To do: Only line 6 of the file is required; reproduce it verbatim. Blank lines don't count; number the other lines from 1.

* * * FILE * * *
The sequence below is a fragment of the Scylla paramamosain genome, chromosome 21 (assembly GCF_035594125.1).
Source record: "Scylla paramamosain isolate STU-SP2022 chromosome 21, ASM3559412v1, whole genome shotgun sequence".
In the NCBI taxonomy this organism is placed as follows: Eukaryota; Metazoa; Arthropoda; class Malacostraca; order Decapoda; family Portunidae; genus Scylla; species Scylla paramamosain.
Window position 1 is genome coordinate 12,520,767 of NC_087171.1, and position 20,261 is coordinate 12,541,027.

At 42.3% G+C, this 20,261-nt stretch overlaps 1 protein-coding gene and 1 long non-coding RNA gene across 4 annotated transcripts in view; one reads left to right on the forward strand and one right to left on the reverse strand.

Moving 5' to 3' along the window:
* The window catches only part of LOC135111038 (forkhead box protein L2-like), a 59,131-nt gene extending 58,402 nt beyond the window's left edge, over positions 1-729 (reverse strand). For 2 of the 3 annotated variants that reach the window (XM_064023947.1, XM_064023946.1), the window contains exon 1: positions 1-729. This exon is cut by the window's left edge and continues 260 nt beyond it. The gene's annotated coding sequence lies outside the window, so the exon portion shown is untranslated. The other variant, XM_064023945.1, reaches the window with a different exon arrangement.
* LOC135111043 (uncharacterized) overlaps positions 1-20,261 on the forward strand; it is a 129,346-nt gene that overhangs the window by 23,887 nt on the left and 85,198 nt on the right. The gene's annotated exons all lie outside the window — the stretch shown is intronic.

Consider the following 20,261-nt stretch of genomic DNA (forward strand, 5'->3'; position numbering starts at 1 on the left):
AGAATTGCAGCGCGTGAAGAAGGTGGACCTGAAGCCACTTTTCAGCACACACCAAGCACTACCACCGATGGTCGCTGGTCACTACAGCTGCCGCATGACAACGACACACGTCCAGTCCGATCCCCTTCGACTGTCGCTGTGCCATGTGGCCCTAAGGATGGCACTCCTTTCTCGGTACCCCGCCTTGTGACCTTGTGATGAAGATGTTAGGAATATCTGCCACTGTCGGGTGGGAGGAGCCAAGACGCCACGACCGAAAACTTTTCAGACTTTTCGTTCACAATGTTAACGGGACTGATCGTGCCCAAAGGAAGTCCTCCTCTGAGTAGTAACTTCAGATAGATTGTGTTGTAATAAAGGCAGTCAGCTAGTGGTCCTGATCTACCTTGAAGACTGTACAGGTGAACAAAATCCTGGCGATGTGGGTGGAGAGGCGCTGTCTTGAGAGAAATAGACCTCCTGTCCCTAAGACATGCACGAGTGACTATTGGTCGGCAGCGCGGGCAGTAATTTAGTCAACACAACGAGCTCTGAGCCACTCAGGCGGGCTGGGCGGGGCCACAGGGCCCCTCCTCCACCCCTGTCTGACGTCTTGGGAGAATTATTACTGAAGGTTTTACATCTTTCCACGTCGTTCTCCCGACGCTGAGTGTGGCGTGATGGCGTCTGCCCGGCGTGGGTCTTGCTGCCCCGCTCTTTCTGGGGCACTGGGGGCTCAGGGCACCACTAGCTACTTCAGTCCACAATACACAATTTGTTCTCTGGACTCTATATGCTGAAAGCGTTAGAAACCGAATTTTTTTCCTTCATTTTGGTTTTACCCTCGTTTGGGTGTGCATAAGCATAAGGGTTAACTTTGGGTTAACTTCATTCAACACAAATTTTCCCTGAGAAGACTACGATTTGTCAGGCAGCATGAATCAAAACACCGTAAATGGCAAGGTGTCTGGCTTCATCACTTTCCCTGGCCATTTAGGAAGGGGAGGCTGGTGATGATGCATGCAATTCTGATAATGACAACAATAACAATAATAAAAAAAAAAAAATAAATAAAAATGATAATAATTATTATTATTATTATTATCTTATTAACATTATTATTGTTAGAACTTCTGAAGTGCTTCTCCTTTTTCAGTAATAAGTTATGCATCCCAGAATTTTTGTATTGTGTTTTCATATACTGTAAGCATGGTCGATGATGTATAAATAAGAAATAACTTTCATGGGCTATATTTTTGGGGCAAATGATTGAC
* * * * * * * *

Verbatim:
Moving 5' to 3' along the window: